Jurors must decide manslaughter or self-defense in Richardson trial
KINGMAN – The jury trial for Gerald Richardson, 58, charged with manslaughter in the October 2018 shooting death of Jessica Mae Orozco, focuses on the defendant’s claim that he believed someone was breaking into his home.
Richardson told detectives he was asleep on his couch when Orozco arrived to bring a child home from a birthday party. He wasn’t expecting anyone and believed the person trying to enter his residence through the front door was an intruder.
He fired one shot from a handgun that struck Orozco, who was transported to Kingman Regional Medical Center, where she was pronounced dead. Richardson is charged with manslaughter.
Richardson’s jury trial began Monday, June 10 in the courtroom of Judge Derek Carlisle. Before attorneys gave their opening statements, the judge read a description of the manslaughter charge faced by the defendant.
Conviction of manslaughter requires the jury to find, beyond a reasonable doubt, that Richardson caused Orozco’s death and that he was aware of “but showed a conscious disregard of a substantial and unjustifiable risk of death.”
“The risk must be such that disregarding it was a gross deviation from the standard of conduct that a reasonable person would observe …” the judge explained.
Prosecuting attorney James Schoppmann laid out the state’s interpretation of the alleged events of Oct. 27, 2018. He said Orozco, 31, had taken her adopted son and the daughter of Richardson’s girlfriend out to a movie and pumpkin carving for the boy’s birthday. Richardson’s girlfriend and her daughter lived with him in Golden Valley at the time.
Upon returning to the defendant’s residence after birthday festivities, Richardson’s front door was unlocked and Schoppmann said at least one of the children said Orozco knocked. Testimony from the 11-year-old daughter of Richardson’s girlfriend revealed that the child saw Orozco put her hand on the door but is unsure if she knocked. That same witness said Orozco cracked the door open a few inches two to three times. After the last time, Orozco turned to face the children at which time they saw her “fall.”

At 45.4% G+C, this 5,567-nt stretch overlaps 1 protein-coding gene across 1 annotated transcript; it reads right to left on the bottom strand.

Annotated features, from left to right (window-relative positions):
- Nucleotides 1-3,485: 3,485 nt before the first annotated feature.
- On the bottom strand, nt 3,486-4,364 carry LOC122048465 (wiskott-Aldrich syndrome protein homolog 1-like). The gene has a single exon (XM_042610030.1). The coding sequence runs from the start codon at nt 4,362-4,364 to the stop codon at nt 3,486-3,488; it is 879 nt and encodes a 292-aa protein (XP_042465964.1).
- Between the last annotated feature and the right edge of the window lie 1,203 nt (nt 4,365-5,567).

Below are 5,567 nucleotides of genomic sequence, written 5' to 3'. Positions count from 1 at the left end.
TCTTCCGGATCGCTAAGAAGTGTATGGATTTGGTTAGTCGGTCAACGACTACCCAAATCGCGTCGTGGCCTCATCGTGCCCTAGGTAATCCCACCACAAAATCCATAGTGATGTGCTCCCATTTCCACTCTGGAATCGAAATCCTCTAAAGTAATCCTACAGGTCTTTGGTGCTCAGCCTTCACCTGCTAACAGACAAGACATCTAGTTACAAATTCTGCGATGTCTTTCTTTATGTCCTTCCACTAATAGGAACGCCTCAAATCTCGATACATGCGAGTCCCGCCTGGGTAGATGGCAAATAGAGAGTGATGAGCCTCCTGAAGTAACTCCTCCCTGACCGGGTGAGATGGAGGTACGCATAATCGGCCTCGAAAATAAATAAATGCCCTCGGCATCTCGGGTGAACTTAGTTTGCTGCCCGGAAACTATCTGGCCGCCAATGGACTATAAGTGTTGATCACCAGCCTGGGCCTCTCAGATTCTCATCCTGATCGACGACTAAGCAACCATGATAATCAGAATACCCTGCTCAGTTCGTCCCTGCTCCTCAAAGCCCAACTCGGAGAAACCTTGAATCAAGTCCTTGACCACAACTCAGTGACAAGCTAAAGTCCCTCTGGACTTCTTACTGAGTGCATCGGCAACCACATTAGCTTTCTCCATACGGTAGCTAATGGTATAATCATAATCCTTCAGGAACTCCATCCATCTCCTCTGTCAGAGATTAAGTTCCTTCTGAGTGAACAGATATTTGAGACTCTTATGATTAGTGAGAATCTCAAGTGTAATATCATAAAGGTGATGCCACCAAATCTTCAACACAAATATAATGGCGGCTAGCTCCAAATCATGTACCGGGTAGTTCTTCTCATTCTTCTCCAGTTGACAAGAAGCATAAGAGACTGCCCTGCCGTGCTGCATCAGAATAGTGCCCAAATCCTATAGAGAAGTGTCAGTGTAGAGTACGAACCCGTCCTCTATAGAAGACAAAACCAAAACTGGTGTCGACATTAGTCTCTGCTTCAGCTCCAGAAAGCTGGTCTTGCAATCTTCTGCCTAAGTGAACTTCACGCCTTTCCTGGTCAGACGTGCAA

The 11-year-old witness said she and the other child thought Orozco was playing a Halloween prank until they saw the blood.
It was around that time, after the children got the attention of the adults inside the residence, that Richardson dialed 911.
Schoppmann told jurors they will hear from witnesses who will speak to how Orozco was shot in the back and was “never in that home.”
“The evidence will show that this was reckless, that blindly shooting through a door is callous,” Schoppmann said. “Some of the defendant’s own words in the 911 call and in an interview … are ‘I shot through the door.’ The evidence will show that’s reckless.”
Robin Puchek, Richardson’s attorney, said the state’s overview of the events was “pretty accurate,” again highlighting that Richardson didn’t think Orozco was bringing the child home that night.
Richardson said his front door started to open and he saw the silhouette of a person, leading him to believe it was someone trying to break into his home. He eventually fired one round through a “partway open door,” Puchek said. The attorney told jurors that a crime scene investigator, who is set to testify, found the door was open about 4 inches.
Puchek continued by saying in Arizona, deadly force can only be used to repel deadly force. However, he noted it’s a little different when it comes to home defense.
“If you reasonably believe that someone is actually breaking into your home or they’re eminently or about to break into your home, then you may respond with deadly force,” Puchek said.
On Tuesday, Puchek cross examined the 11-year-old girl. She said she saw Orozco place her hand on Richardson’s door but is unsure if Orozco actually knocked. The child said she didn’t hear anyone in the home, and that she is also unsure of whether Orozco put a foot inside the residence through the partially open door.
However, she told a law enforcement officer the morning after Oct. 27 that Orozco could have briefly stepped inside the residence through the partially open door. On Tuesday, she said she was unsure. Puchek asked if her memory would have been clearer back in October than it is now, months later. The witness said, “Yes.”
Schoppmann had another opportunity to question the witness during redirect examination. The attorney asked her if on the night of Oct. 27 she heard anyone in the home ask anything to the effect of “Who is it?” She said she heard nothing like that.
Richardson’s trial continues at 9:30 a.m. Wednesday, June 12, 2019.